Meanwhile, Mike Medavoy is eyeing his first foray into network television, closing in on a script deal for the provocatively titled “The Last Generation” at NBC. Touchstone Television is attached to produce the project, which examines a culture in which humans can no longer reproduce.
On the studio side, Imagine Television has pacted with scribes Patrick Massett and John Zinman (“Veritas”) to develop the medical drama “Bethesda,” set at the famed naval hospital.
Peacock stepped up to land the Smilovic project, which was hotly pursued by Fox. Skein will tell the story of a kidnapping over the course of an entire season a la “24.” Smilovic (“Karen Sisco”) will write and exec produce, with Dinner (“Invasion”) on board to exec produce and possibly direct.
Timberman and partner Carl Beverly will also exec produce via Timberman’s Sony-based 25 C shingle.
“It could be a really big spectacle with twists and turns and some real compelling character work,” said NBC exec VP Ghen Maynard.
Timberman’s 25 C is also said to be in talks with NBC to set up a project from feature scribe-helmer Richard LaGravanese (“Living Out Loud”) and Marie Weiss (“The Ref”); details of project were sketchy late Thursday and a final deal is said to be a few days away.
Maynard and NBC declined comment on the LaGravanese deal.
Over at Fox, net competed with ABC and won the rights to the Favreau laffer. Half-hour will be penned and possibly directed by Favreau, who may take on a writing partner for the project.
Faison Love, who starred in Favreau’s “Elf,” is set to star in the untitled laffer, which will revolve around a Gotham token collector in the newly gentrified Harlem.
“Jon’s looking to do a true social commentary where he can explore issues of race and class in a way that isn’t being done in narrative television right now,” said Fox comedy chief Jeremy Gold.
Favreau and Gold worked together last when the helmer directed Judd Apatow’s “Life on Parole,” a pilot developed with Gold at 20th.
Net has made a script commitment with a small penalty attached if the project doesn’t go to pilot. Talks are under way to have 20th Century Fox TV produce.
Meanwhile, Medavoy’s “The Last Generation” reps the producer’s first big push into series television, though the former exec said he prefers to think of it as “putting my toe into TV.”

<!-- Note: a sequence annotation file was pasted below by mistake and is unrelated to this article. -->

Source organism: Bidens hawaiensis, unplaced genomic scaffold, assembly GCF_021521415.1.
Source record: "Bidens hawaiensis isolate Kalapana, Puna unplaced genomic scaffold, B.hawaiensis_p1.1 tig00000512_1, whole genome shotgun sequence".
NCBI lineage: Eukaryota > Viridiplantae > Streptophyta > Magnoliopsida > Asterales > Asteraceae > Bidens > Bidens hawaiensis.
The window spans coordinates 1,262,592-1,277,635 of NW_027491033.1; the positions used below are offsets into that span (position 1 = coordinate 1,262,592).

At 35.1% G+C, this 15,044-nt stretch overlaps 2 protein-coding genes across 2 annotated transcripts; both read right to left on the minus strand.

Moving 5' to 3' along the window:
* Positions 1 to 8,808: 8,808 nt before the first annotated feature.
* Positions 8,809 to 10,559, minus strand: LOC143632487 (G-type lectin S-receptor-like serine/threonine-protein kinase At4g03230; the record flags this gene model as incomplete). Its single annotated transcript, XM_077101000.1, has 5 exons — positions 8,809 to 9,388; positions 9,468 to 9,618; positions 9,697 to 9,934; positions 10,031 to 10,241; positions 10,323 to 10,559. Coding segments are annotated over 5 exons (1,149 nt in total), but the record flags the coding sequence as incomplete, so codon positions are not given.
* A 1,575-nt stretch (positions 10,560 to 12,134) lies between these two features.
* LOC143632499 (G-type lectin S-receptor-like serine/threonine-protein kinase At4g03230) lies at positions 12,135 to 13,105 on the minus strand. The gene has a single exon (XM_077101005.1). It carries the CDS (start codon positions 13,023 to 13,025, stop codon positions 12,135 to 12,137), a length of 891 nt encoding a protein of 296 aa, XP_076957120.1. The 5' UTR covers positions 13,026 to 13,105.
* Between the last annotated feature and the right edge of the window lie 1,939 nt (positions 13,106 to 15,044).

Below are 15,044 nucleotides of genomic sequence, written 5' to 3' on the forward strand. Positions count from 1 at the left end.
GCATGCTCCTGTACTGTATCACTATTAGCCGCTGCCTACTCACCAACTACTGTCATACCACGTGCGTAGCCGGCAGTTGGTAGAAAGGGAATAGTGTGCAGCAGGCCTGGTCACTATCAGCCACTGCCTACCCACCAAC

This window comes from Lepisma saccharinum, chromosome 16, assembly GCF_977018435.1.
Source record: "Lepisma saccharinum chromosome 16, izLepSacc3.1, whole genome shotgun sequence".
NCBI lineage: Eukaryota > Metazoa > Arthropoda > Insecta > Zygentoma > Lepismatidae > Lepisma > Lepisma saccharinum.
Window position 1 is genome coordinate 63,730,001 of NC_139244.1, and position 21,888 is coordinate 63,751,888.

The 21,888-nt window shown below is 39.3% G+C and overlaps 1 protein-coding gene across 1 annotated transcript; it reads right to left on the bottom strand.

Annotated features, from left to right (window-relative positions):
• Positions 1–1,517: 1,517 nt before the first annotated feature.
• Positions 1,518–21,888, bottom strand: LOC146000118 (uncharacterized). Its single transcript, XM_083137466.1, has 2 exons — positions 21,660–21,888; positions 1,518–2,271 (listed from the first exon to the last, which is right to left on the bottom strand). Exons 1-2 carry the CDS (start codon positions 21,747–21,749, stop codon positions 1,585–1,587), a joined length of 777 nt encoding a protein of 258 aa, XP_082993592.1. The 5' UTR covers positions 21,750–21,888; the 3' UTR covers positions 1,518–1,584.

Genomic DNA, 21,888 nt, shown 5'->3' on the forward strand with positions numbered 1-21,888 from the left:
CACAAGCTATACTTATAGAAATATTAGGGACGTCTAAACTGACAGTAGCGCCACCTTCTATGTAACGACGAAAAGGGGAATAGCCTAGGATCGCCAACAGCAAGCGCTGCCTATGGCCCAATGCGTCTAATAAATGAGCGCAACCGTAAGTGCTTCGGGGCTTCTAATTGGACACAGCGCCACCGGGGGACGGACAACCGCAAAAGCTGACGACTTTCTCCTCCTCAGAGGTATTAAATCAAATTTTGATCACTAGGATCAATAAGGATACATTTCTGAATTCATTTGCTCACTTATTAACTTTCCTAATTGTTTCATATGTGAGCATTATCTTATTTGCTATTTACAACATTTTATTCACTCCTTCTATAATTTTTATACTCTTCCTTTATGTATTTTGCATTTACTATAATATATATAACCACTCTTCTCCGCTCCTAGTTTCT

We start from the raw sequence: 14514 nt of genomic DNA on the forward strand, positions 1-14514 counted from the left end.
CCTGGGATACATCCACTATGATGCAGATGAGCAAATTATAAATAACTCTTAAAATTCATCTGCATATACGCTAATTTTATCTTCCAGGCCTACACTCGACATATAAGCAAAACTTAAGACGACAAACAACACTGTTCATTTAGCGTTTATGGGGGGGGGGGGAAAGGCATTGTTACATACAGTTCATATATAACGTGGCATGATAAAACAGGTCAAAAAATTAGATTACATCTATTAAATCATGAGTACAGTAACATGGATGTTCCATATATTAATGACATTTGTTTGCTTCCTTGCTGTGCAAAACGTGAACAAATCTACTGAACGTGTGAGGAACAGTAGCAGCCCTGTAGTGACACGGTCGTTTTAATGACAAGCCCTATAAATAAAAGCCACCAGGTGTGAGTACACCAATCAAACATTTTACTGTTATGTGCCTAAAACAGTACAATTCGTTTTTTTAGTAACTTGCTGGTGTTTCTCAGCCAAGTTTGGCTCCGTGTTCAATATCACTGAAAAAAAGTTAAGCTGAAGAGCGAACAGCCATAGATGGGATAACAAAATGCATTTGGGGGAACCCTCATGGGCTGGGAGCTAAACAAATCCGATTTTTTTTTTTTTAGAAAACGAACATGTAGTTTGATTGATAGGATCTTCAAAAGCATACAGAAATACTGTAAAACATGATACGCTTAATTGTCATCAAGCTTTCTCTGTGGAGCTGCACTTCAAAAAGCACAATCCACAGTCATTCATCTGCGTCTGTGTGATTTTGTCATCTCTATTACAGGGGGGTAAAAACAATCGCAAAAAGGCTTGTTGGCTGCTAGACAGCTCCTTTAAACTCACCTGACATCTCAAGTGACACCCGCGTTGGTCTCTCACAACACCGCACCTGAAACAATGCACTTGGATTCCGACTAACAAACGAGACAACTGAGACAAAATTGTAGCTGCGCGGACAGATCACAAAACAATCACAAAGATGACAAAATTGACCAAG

Based on the book of the same name by Steffan Postaer, “Last Generation” will be written for TV by Mikko Alanne and produced for the Peacock by Touchstone. Negotiations for the book rights are ongoing, and the deal at NBC is not yet set.
Medavoy and Brad Fischer of Phoenix Pictures are expected to exec produce.
Fischer said “Generation” would be set in the not-too-distant future. “We want it to be very much connected to reality,” he explained.
Medavoy said he’s “been thinking of doing television for a long time” and may eventually mull the idea of setting up a first-look or development deal at a studio.
“It’s the same creative medium (as film), and I hope to do something that’s fairly bold and different from what you see all the time,” he said.
As for the Massett/Ziman project, duo are looking to create a sort of “MASH” on the home front, exploring the lives of doctors as they deal with fallout from political and military actions.
Imagine is expected to begin shopping the idea to nets in the next few weeks.
Scribes — who wrote the first draft for “Lara Craft: Tomb Raider” — have also pacted with Mission Pictures to write the feature “Best Before,” about a world in which people know the exact date they’ll die. Concept’s based loosely on radio play “The Uncertainty Principle,” by Marcy Kahan; Andrew Hauptman and Tracy Falco are set to produce for Mission.
Read the full article at:

Read the novel…
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Order from Amazon or wherever.
You buy it, like it, I’ll sign the damn thing and reward you with karma.

UPDATE: When Children of Men came out NBC bagged on the pilot. I press on. View the funky newspaper ad I wrote & posted. I’m still selling books…